Fattobene - Italian Everyday Archetypes
I’ve been following this project for several years now, and I’ve always thought I’d love sharing a mindful story of research on good design and unique histories.
Founded in 2015, Fattobene is a selection of Italian-made humble masterpieces which made the history of everyday objects in my country. “Fattobene means well made in Italian. It is an online shop and a platform to archive and sell Italian everyday archetypes that have a long history.”
The creative engine beyond that is Anna Lagorio, journalist, and Alex Carnevali, photographer.
They travel throughout Italy to rediscover beautifully crafted quality items that have been producing the same way for hundreds of years. They tell us unknown stories about objects that are difficult to find anywhere else.
It’s exciting seeing a collection of pieces I’ve been using and playing with in my life, and to acknowledge I’ve been part of a vivid Italian industrial history as well as my parents and grandparents too.
In fact, this is a project which crosses generations and holds them together through a very contemporary fancy-pop visual mood, the perfect bridge between “now and then”: the result is an atlas of Italian material culture, a journey through real icons of everyday life, over the years.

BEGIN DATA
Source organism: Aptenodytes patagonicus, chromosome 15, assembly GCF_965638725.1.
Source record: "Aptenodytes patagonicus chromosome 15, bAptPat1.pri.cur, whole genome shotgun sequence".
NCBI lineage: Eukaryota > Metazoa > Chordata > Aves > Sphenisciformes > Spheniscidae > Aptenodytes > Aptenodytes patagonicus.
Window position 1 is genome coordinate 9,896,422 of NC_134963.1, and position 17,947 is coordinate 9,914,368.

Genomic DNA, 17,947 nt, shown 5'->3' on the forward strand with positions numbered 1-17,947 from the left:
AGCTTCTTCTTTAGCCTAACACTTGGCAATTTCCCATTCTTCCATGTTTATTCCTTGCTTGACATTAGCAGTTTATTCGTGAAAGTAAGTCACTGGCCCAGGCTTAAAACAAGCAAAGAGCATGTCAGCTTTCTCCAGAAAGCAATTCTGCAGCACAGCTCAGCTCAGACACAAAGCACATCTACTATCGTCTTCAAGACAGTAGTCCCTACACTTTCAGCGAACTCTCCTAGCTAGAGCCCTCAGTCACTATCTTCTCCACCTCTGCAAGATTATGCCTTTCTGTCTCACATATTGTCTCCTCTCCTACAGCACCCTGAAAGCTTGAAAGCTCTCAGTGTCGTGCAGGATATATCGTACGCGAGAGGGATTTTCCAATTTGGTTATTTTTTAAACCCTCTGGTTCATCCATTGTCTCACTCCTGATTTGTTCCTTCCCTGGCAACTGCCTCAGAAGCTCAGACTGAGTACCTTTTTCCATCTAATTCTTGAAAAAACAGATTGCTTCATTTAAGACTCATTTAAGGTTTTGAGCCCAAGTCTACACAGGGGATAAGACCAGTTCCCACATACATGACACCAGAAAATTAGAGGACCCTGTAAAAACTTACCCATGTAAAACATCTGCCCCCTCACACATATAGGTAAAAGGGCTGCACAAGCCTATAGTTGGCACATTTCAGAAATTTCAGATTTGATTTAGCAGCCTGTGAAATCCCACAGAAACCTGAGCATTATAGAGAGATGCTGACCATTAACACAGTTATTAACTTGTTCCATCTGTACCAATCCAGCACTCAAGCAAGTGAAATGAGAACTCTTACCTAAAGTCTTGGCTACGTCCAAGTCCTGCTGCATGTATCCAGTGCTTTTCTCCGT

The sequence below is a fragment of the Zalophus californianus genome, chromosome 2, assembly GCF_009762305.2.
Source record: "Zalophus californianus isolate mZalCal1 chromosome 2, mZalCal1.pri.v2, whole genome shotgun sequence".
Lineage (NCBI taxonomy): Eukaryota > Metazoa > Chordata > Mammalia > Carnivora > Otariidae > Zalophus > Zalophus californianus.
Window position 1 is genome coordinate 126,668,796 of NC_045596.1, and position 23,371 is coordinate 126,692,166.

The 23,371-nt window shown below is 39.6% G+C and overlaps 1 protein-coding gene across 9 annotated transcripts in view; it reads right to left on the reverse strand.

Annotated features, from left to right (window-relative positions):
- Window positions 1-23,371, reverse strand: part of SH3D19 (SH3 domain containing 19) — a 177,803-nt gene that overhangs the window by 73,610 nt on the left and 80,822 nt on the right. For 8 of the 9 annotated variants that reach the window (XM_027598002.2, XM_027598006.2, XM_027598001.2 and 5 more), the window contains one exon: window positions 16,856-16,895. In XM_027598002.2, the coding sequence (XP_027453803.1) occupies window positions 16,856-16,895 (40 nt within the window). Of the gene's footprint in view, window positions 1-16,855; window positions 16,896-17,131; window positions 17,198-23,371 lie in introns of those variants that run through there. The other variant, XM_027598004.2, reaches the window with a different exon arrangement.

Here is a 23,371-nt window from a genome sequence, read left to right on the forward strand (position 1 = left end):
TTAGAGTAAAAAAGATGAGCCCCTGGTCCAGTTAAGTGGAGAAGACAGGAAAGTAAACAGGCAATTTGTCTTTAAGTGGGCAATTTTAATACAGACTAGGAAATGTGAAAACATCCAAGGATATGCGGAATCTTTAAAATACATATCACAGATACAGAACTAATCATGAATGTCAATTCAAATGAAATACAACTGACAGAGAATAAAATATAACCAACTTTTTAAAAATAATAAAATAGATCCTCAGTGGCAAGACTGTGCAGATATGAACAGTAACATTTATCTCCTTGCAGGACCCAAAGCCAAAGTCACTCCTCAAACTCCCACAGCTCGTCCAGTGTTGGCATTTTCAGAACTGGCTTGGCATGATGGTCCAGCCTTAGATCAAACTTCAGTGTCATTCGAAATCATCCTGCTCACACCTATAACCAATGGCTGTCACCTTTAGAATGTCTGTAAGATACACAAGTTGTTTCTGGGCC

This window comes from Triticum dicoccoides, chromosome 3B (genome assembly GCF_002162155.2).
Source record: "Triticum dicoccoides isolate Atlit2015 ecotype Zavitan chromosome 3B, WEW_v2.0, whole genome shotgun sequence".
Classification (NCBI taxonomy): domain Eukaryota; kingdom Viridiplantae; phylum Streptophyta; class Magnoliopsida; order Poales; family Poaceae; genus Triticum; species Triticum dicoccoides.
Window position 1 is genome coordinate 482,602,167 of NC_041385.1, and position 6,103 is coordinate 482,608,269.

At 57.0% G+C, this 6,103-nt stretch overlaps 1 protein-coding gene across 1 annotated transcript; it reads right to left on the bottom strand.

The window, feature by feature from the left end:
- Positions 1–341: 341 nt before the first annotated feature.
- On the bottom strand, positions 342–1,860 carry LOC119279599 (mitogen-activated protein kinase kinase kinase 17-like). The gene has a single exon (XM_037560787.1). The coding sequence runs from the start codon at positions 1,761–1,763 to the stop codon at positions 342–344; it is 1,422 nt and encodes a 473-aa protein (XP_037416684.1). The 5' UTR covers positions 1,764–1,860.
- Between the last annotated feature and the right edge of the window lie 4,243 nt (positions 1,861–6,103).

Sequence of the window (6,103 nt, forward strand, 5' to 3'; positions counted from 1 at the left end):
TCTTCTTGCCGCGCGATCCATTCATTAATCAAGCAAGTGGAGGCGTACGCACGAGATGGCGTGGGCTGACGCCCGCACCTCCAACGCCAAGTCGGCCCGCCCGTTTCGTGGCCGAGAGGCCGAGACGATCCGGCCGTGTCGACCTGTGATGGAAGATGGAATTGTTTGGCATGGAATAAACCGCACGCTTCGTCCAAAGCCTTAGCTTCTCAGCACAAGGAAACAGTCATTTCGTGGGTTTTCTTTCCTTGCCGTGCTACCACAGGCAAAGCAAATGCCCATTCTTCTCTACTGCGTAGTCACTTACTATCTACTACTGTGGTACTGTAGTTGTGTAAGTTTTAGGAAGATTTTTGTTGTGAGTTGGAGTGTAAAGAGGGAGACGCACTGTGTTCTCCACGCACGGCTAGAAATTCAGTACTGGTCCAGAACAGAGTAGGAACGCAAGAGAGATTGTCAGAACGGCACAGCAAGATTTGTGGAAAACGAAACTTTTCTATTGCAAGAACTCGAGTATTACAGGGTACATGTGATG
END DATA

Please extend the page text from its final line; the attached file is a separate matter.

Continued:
They are the archetypes of Made in Italy, objects which are so well designed to be able to resist time and fashions.
The collection goes from the most recent we own in our houses, like the baking powder Paneangeli and the widespread Zenith stapler, to the Crystal Ball, the iconic unbreakable bubbles that are still stuck in the mind of 90’s children, or the Coccoina, a marzipan scented glue that smelled so good you would have eaten - mom said -; in fact it was designed to be even safely ingested by the kids.
Fattobene has a great merit: insisting on the memory of common beauty and keeping open a dialogue between the past and the present.
People love something familiar that is passed down from generation to generation, and they’re also caught by a dose of affectionate nostalgia when it comes to habits or identities of a community. All of these products are still in production, but sometimes it’s nearly impossible finding them in the vast distribution market.
That’s why Fattobene exists. People buy these products, allowing them to continue living in the contemporary world, which is the exact thing I did with Christmas presents this year.
My parents couldn’t believe that I found a bit of their childhood in 2019.